I believe you can directly interface the pins with your microcontroller, but I don't think it will work. Here's why and why not:
Electrically, you're hooking up a large number of I/O signals between two devices. As long as these are both at the same voltage (3.3V in this case), you can certainly get data from point A to point B without breaking anything.
However, this is a 24-bit RGB interface which is a large parallel interface. You'll note that you have a clock and some sync signals on the interface as well. Display timing is very important -- you have 800*480 pixels to drive on that display. So to set one pixel, you must setup 24-bits of information on the wires (say you output white pixel, so 0xFF, 0xFF, 0xFF). Then you must clock in that data / indicate where on the panel that should appear. Then you need to repeat this process 383,999 remaining pixels.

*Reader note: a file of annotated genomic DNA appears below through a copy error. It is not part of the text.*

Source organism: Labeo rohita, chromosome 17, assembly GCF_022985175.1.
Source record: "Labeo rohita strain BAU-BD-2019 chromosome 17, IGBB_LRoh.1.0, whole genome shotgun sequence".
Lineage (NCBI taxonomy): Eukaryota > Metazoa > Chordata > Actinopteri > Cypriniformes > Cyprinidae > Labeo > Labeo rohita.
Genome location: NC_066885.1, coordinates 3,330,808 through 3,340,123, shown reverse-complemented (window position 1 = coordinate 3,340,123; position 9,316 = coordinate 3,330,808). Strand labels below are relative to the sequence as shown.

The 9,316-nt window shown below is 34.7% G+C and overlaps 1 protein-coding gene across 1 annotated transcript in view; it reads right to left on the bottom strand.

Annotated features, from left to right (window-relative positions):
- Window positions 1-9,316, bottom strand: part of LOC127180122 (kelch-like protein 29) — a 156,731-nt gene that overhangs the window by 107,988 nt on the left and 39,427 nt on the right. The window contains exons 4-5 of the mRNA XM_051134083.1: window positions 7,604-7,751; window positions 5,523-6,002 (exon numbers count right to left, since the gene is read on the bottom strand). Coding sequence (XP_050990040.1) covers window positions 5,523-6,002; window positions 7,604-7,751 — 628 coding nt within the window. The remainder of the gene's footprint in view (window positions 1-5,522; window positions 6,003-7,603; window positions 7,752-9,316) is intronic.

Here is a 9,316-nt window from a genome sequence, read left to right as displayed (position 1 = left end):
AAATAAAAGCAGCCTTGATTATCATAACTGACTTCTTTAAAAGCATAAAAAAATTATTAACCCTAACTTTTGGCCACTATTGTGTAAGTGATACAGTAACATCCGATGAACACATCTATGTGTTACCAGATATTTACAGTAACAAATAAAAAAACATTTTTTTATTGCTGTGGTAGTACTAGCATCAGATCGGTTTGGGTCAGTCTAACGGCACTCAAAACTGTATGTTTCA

Now, I note that there is no minimum clock frequency specified in the controller datasheet -- if this is just updating a logo every now and then, and it's acceptable to draw it slowly, you could potentially bit-bang that stuff out. But note that the datasheet expects a typical operating frequency of 40MHz -- that's all but impossible to bit-bang out of a microcontroller that has anything else to do.
If you find a processor with a dedicated LCD controller peripheral, it will likely offer a DMA or similar interface where it will take care of clocking data from memory to the display, instead of consuming CPU cycles to meet timing + get the data to the display.